This Oregon Department of Forestry map shows the extent of privately owned timberland where herbicides are routinely sprayed by companies like Weyerhaeuser, Roseburg Resources and Seneca Jones.

Stu Turner is an expert on pesticide accidents. He’s told Triangle Lake residents the spraying being done in Oregon is risky.

STU TURNER, pesticide accident expert: Now, you can see this is a clear cut right here, where you can see the snow.

If you look very closely here in the photo, you can actually see a spraying helicopter. You can see one of the two rotors, and you see the stream of spray that is falling behind the aircraft.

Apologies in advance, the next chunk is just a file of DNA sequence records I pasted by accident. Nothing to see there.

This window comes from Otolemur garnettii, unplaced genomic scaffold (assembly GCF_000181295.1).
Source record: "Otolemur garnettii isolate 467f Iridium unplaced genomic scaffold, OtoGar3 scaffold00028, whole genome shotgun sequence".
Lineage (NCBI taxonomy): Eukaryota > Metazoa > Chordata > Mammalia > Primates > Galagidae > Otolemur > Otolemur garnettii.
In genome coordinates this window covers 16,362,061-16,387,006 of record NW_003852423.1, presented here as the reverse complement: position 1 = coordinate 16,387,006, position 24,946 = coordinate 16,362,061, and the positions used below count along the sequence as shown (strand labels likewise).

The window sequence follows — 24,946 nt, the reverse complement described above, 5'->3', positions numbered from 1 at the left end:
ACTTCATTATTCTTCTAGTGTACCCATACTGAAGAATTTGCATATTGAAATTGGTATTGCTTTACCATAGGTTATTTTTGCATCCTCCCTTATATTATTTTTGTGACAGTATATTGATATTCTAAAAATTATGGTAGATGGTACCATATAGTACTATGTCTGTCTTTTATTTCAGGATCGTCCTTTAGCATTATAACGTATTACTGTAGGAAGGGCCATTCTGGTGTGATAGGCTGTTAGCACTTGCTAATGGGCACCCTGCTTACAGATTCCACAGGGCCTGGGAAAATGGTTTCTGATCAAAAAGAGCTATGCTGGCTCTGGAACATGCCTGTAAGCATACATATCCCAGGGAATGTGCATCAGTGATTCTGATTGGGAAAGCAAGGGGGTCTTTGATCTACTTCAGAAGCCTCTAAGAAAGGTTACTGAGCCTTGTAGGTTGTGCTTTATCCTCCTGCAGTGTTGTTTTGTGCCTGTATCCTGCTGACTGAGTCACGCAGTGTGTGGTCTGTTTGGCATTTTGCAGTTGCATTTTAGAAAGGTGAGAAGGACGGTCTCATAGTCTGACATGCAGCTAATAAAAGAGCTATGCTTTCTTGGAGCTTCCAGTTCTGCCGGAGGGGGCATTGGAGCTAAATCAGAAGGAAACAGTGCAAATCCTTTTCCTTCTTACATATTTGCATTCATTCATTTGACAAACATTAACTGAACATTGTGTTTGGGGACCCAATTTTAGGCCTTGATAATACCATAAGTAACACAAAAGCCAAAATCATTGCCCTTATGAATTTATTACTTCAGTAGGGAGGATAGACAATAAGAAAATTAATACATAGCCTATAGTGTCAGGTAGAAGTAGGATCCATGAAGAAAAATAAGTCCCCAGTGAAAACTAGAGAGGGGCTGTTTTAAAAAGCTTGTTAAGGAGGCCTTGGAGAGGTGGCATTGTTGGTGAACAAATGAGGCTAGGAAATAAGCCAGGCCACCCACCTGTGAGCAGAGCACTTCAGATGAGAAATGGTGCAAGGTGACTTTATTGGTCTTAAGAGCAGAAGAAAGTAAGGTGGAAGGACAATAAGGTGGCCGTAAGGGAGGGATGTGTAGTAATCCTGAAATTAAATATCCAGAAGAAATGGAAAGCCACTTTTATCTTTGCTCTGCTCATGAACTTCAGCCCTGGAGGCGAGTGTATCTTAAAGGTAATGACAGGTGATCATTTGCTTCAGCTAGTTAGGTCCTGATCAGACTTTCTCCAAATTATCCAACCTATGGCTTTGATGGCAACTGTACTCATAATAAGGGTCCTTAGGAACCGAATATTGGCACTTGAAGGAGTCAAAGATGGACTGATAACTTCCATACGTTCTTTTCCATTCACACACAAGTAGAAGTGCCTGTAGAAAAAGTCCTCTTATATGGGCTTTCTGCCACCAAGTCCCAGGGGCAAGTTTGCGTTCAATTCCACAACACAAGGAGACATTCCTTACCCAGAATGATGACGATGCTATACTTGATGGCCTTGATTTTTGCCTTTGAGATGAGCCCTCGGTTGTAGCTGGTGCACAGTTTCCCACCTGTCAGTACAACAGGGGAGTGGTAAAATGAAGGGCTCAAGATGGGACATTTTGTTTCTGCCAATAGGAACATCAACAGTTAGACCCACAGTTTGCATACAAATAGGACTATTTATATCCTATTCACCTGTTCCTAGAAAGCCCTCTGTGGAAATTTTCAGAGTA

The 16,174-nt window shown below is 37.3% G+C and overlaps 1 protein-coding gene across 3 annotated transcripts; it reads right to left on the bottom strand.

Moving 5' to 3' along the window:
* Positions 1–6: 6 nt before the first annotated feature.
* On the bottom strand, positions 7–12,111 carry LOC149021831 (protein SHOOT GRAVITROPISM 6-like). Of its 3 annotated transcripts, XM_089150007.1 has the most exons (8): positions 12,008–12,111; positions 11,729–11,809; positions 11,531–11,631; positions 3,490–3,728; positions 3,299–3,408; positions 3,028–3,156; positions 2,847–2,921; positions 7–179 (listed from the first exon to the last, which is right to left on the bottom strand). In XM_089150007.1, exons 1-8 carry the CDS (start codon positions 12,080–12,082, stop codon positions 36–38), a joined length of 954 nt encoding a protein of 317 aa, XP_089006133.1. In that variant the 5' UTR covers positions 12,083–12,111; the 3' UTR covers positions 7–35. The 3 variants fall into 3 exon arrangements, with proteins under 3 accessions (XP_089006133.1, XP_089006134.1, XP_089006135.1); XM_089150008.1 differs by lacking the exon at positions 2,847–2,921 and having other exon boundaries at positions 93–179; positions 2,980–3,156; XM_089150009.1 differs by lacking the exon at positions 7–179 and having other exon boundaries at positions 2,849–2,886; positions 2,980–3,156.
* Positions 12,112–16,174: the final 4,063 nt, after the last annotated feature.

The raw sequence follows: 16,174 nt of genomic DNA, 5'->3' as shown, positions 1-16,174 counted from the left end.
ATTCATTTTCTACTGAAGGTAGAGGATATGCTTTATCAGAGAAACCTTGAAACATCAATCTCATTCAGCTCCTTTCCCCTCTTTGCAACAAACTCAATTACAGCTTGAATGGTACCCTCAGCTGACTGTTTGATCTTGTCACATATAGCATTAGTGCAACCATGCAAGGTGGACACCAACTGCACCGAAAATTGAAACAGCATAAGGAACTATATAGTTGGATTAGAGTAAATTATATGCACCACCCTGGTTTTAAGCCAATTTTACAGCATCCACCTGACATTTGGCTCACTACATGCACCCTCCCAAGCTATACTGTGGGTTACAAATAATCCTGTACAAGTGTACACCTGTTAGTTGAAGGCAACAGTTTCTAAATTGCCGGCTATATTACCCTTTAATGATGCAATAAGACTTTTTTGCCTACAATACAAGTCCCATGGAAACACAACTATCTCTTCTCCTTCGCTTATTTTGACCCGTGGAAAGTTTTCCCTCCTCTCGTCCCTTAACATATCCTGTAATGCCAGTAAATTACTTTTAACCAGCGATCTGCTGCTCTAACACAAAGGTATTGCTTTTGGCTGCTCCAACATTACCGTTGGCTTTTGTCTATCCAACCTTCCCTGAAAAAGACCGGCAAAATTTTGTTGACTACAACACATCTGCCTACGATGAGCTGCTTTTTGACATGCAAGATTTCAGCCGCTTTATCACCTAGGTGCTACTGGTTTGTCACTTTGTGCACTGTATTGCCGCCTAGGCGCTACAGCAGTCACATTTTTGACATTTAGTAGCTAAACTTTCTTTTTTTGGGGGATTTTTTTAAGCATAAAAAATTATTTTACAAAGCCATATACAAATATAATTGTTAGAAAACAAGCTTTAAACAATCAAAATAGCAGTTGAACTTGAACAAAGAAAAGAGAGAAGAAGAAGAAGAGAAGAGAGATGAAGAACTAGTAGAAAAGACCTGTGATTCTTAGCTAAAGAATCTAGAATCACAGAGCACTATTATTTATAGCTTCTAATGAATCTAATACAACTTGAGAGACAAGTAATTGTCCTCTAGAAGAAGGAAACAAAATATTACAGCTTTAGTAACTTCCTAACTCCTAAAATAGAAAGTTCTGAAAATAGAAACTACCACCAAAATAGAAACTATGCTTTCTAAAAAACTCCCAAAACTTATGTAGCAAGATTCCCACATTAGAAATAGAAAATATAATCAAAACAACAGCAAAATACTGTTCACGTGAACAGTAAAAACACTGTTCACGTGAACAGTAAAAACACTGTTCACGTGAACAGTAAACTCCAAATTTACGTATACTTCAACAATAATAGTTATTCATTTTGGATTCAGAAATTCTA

You can see the ground is frozen; it’s got snow on it. They’re putting pesticides on snow. When that snow melts, it’s going to go off in runoff.

INGRID LOBET: Turner also says that in Oregon’s mountainous terrain, helicopters spray herbicides from much higher elevations than in crop agriculture, and that means the chemicals are more likely to drift down to where people live.

STU TURNER: They are playing with the most potent of our tools; they’re playing with them at the very highest rates allowable for any application, and under worst-case scenario for product leaving the field.

INGRID LOBET: The timber companies declined our repeated invitations for interviews. They referred us instead to a trade group, Oregonians for Food and Shelter, where Terry Witt represented the industry for 25 years.

TERRY WITT, Oregonians for Food and Shelter: Forest application of herbicides is done in accordance with the label, in accordance with all state laws, and so we believe that it does not represent an unreasonable harm.